This year, that commitment comes at considerable risks.
Front line logistics, transportation, manufacturing and supply chain workers were deemed essential during the pandemic to move critical goods to markets, and they have performed. They have further served as the catalyst for businesses that have now experienced demand for new products and services related to a pandemic economy or a new normal of business that includes new product demands or markets not experienced previously.
Some workers did not have the option from working from home, while others had to constantly balance work and family obligations. All have endured endless hours of solving constant challenges and changing processes to have earned the title of miracle workers
Within the narrative of ongoing worker shortages remains factors of long hours, understaffed teams and constant crisis that is in many cases likely taking a toll on supply chain management workforces. Worker shortages have two dimensions, recruitment and retention.
In some areas of supply chain business processes, high turnover rates and daily staffing remain a practice particularly during high surge periods. Of late, high surge has transcended the traditional late year holiday surge period more to be that of continuous surges.
Added to the term, The Great Supply Chain Disruption, is the expression of the term being adopted by some economists, The Great Resignation. A July report by the BBC describes what this trend is about and why since the pandemic, employees are either leaving the workforce or switching jobs in droves. One of the themes in such trends is that “workers have established new priorities for work-life balance and they do not want to be treated as machines or taken for granted.”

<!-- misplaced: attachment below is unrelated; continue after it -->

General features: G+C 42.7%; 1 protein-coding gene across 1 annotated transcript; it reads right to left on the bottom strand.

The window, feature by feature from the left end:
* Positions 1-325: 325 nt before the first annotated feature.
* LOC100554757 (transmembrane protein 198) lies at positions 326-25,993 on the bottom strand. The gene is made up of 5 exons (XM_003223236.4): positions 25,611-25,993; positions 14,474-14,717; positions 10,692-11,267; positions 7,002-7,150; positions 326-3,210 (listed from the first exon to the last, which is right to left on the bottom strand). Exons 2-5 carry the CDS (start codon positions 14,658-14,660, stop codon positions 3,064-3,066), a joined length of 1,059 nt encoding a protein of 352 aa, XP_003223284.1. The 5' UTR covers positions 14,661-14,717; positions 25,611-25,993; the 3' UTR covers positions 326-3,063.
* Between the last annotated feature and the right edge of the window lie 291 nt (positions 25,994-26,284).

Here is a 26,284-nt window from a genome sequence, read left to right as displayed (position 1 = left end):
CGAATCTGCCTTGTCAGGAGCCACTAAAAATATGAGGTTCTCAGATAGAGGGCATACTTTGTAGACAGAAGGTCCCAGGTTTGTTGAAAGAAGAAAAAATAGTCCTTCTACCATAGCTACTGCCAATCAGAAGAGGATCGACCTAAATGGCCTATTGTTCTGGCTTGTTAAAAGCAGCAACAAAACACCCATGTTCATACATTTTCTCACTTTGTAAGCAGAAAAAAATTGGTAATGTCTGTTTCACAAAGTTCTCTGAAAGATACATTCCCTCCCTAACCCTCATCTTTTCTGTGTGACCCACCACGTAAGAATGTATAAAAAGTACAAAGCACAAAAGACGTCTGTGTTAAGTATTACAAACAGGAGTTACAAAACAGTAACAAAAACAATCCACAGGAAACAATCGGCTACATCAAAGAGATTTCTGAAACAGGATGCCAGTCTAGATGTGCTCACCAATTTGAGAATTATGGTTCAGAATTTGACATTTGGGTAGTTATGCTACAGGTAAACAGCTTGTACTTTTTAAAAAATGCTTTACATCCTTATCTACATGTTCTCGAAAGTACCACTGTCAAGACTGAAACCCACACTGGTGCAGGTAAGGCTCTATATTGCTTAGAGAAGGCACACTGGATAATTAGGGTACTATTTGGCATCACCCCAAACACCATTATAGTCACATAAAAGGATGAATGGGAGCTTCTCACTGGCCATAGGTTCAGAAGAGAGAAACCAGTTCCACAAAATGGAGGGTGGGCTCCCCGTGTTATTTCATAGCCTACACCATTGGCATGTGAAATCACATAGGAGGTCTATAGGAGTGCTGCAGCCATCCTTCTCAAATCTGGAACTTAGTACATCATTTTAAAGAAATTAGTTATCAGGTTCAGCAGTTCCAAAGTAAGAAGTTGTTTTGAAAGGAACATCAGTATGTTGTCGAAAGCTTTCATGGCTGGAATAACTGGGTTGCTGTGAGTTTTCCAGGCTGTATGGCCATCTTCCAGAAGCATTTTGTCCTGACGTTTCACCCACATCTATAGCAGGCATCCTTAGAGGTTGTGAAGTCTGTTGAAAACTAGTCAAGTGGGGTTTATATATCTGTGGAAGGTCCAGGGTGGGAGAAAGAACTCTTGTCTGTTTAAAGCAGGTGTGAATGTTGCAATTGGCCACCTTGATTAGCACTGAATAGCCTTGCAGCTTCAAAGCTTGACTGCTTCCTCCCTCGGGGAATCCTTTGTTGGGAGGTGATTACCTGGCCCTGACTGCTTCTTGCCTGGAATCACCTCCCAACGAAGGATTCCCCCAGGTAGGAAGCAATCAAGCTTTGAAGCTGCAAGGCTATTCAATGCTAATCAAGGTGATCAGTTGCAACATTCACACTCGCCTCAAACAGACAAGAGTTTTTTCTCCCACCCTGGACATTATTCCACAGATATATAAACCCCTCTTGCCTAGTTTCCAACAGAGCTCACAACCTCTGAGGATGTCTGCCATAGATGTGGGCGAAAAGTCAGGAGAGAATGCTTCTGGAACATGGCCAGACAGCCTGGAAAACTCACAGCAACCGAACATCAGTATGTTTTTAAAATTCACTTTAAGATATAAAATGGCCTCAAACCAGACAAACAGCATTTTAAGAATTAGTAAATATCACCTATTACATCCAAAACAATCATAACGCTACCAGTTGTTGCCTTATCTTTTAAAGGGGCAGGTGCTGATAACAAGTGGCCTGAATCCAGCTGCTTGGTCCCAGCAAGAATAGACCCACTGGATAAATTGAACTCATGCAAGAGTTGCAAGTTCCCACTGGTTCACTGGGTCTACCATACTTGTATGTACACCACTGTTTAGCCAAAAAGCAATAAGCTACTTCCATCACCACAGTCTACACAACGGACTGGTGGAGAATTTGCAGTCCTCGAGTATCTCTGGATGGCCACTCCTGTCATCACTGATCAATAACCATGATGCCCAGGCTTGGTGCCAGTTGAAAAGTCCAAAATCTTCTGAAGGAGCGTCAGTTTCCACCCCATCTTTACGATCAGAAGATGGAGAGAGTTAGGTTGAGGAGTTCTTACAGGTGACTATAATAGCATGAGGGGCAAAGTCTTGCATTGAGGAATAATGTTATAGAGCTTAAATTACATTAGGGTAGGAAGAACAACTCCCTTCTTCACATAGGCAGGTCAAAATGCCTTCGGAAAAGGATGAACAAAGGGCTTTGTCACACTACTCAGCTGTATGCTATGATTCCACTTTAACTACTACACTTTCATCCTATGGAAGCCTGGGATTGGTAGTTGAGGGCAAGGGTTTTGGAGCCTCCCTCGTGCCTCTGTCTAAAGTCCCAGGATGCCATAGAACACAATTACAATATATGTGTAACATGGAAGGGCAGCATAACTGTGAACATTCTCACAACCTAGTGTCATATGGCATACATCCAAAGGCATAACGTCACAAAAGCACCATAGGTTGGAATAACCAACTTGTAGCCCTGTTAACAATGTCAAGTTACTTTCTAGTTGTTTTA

The bigger picture involves assessing the now very visible pitfalls of multiple supply network sourcing points and handoffs, each presenting potential broken links and areas of vulnerabilities in previous just-in-time inventory flows. We now read reports of companies stocking up on whatever critical materials that can be garnered with the result of likely bullwhip order flows among industry segments. Small and medium business as well as suppliers are particularly impacted.
As noted in our summarized 2021 predictions published at the beginning of this year, we continue to implore supply chain management and business leaders to find the time, even in this stressful period, to take a step back and assess new thinking and plausible new directions within existing supply chain business, planning and customer fulfillment processes. Position senior business leaders for what needs to change and why, including specific targeted processes and their likely impact on required business performance.
The notions that supply chains will continue to be driven by lowest cost dimensions in material and labor sourcing belies the existing realities of such actions. The sharing of business successes in lucrative management bonuses, stock options and investor dividend and share buyback programs remains a short-term rewards perspective that hampers the need for needed investments in supply networks and overall capabilities from people, process and technology dimensions.
It is ever more important to factor and weight supply network risks and ways to establish added resiliency and flexibilities for servicing customer demand and services needs.
What occurs in the remaining weeks of 2021 will happen. What should occur in future periods is the notion of vision, new direction and resolve.